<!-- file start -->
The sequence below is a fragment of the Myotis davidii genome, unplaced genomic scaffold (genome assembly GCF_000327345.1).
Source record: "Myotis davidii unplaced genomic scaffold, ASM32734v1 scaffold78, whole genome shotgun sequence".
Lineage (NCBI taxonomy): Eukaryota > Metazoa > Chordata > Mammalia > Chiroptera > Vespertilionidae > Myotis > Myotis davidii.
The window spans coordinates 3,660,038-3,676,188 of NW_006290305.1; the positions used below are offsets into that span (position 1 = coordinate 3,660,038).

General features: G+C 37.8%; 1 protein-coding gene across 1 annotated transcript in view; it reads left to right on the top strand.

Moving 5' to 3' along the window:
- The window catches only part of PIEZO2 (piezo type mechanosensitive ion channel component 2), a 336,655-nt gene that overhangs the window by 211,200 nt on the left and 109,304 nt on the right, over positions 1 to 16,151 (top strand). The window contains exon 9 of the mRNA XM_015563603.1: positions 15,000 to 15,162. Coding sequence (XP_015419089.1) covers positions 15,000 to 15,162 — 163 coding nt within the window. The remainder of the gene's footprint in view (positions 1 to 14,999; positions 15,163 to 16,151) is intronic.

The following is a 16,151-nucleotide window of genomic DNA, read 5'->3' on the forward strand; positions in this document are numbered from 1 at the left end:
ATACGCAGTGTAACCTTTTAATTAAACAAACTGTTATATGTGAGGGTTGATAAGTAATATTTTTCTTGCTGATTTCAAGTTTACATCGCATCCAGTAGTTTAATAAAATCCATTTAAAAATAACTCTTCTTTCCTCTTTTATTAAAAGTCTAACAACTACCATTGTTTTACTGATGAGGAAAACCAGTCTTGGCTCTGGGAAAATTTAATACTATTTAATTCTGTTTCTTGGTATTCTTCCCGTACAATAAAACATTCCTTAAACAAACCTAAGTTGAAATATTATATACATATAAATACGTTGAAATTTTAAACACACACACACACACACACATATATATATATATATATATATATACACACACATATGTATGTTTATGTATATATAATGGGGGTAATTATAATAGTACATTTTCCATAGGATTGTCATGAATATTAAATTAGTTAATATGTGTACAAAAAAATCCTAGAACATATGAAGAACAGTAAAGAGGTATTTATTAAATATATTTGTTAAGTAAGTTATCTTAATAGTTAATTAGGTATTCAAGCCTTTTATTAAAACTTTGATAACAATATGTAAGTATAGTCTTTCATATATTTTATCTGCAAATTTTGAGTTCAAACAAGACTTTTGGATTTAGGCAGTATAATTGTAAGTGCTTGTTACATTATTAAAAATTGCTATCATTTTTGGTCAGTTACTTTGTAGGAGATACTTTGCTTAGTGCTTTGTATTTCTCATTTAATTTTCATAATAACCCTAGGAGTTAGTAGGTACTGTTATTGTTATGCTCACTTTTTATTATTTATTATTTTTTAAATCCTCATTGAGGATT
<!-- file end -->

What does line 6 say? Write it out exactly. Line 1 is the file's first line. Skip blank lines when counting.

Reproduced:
Moving 5' to 3' along the window: